The grand jury subpoena directed to the Essex County facility requested the recordings of all of Jackson's calls to his mother's number. Once the State received the recordings, the original indictment was superseded to include the witness tampering count.

         After hearing argument, the Law Division judge orally granted Jackson's motion to suppress the evidence obtained through the grand jury subpoena. On July 16, 2018, he issued a written decision and order granting the motion, and dismissing the witness tampering charge. The judge also ruled the calls could not be used to impeach witnesses.

         JAMIE MONROE, KIMBERLEY MORGENBESSER, ELIZABETH FUSCO-BRYANT, LARRY EMBRY, and KELLY EMBRY

         While being processed at a police station for pending drug and firearms offenses, defendant Jamie Monroe called a person also suspected of involvement in drug distribution. The Prosecutor's Office thereafter served a grand jury subpoena on the Middlesex County facility for the production of recordings of all calls made to the suspected drug dealer's number. Upon review, an investigating officer learned that Monroe had called that number, as well as several others, to obtain assistance in laundering money to post bail. These persons, identified from the calls, included Kimberly Morgenbesser, defendant's girlfriend; Larry Embry, a bail bond agent; Kelly Embry, another officer in the bail bond company; and Elizabeth Fusco-Bryant, Morgenbesser's aunt. During the conversations, Monroe instructed the other defendants on the mechanics of posting money for bail so as to survive a "bail source hearing."

         Following the production of the tapes, Monroe, Morgenbesser, Fusco-Bryant, and Larry Embry were charged with third-degree conspiracy to commit financial facilitation of criminal activity, N.J.S.A. 2C:5-2 (count one); and third-degree financial facilitation of criminal activity, N.J.S.A. 2C:21-25 (count two). Along with Kelly Embry, all were charged with fourth-degree tampering, N.J.S.A. 2C:28-6(2) (count three); and third-degree perjury, N.J.S.A. 2C:28-1 (count four). In separate counts, the Embrys were charged with second-degree conspiracy to commit misconduct by a corporate official, N.J.S.A. 2C:5-2 (count five); and second-degree misconduct by a corporate official, N.J.S.A. 2C:21-9(c) (count six). Fusco-Bryant was charged with fourth-degree hindering one's own apprehension, N.J.S.A. 2C:29-3(b)(4) (count seven); third-degree hindering the apprehension of another, N.J.S.A. 2C:29-3(a)(7) (count eight); and second-degree hindering the apprehension of another, N.J.S.A. 2C:29-3(a)(5) (count nine). The defendants' motions to suppress were granted on January 7, 2019, stated by the same trial judge who decided the Jackson matter and for the same reasons.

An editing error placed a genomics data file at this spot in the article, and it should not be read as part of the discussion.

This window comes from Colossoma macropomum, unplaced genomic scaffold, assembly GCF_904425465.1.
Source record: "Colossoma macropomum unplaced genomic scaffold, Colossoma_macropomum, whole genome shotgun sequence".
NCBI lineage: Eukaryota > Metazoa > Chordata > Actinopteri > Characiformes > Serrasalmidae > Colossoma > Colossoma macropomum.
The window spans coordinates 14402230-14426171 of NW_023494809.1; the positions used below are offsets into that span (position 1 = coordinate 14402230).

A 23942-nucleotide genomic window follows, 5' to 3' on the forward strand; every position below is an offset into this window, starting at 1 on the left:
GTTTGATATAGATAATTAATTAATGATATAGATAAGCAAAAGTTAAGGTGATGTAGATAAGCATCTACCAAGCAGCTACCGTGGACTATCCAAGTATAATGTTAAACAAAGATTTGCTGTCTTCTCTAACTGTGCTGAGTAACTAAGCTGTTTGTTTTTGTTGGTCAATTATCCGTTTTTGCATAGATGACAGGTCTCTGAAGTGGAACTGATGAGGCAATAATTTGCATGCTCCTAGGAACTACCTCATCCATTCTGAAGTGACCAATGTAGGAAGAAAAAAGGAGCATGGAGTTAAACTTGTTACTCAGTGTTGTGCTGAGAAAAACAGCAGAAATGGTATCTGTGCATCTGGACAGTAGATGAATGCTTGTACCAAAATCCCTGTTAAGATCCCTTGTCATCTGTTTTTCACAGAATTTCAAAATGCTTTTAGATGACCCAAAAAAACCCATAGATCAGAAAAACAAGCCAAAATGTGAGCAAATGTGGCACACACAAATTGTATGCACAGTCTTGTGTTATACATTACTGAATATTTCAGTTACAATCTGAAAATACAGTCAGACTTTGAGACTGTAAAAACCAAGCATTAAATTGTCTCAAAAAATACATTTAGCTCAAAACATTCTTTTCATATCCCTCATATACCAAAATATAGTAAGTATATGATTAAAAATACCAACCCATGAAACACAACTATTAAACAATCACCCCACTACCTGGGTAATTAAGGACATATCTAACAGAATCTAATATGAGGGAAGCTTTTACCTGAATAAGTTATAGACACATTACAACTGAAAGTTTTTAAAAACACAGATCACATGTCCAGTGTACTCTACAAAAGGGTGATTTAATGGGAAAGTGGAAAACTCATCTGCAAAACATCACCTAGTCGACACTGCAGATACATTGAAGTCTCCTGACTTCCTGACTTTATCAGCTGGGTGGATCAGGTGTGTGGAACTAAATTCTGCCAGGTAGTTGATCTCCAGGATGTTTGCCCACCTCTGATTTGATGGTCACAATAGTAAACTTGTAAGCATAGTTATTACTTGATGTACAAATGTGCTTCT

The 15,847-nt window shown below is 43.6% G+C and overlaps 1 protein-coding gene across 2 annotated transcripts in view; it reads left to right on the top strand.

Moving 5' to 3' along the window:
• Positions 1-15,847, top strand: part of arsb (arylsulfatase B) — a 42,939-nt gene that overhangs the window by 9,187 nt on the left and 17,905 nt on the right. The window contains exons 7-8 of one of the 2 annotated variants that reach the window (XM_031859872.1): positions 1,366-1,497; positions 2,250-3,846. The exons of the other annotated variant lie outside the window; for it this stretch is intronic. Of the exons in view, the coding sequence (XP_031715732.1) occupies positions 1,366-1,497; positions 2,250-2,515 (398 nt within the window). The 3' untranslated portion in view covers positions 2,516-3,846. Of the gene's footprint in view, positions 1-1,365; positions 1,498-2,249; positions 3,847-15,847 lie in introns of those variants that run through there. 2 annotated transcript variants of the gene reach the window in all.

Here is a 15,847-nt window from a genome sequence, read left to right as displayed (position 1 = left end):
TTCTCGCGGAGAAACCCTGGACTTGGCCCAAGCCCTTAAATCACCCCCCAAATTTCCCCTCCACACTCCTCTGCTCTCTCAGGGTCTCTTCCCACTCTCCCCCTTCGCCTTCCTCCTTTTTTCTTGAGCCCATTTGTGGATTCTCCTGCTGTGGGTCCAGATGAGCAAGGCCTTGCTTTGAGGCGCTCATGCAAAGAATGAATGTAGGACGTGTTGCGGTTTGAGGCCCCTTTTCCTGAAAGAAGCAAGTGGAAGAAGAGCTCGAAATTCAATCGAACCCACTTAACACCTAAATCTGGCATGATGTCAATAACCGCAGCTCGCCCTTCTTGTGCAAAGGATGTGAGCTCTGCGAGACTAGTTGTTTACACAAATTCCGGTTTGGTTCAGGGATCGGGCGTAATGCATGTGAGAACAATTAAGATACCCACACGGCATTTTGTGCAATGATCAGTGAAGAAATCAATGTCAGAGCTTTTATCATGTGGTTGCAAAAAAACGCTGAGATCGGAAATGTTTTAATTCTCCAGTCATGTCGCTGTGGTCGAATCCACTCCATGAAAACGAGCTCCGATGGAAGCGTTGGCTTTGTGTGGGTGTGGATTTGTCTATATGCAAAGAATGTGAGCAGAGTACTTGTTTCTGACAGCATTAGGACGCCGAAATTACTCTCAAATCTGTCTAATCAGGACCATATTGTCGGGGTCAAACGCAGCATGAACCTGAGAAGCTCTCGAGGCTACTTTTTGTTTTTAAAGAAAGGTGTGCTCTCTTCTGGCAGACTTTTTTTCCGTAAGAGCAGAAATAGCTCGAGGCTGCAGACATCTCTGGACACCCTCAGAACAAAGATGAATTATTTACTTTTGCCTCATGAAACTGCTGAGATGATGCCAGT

THE TRIAL JUDGE'S DECISIONS GRANTING THE MOTIONS

         The Law Division judge found that the recorded calls had to be suppressed because the prosecutor's grand jury subpoena of the recordings from the correctional facilities violated the New Jersey Wiretapping and Electronic Surveillance Control Act (the Act), N.J.S.A. 2A:156A-1 to -37, Title III of the Federal Omnibus Crime Control and Safe Streets Act of 1968, 18 U.S.C. §§ 2510-2520, and Article I Paragraph 7 of the New Jersey Constitution. In his view, a warrant or a separate wiretap order was necessary even though the Act authorizes correctional facilities to monitor inmate calls. The judge further opined that an inmate's consent, evidenced by his or her undisputed knowledge the calls would be recorded and monitored, was invalid because it was the product of an imbalance in power between the corrections facility and inmates. Sensitive to the intrusion into an individual's privacy interest that results from the recording, and its subsequent use in prosecution, the judge suppressed the material in both cases.

         In Jackson, the State alleges the following points of ...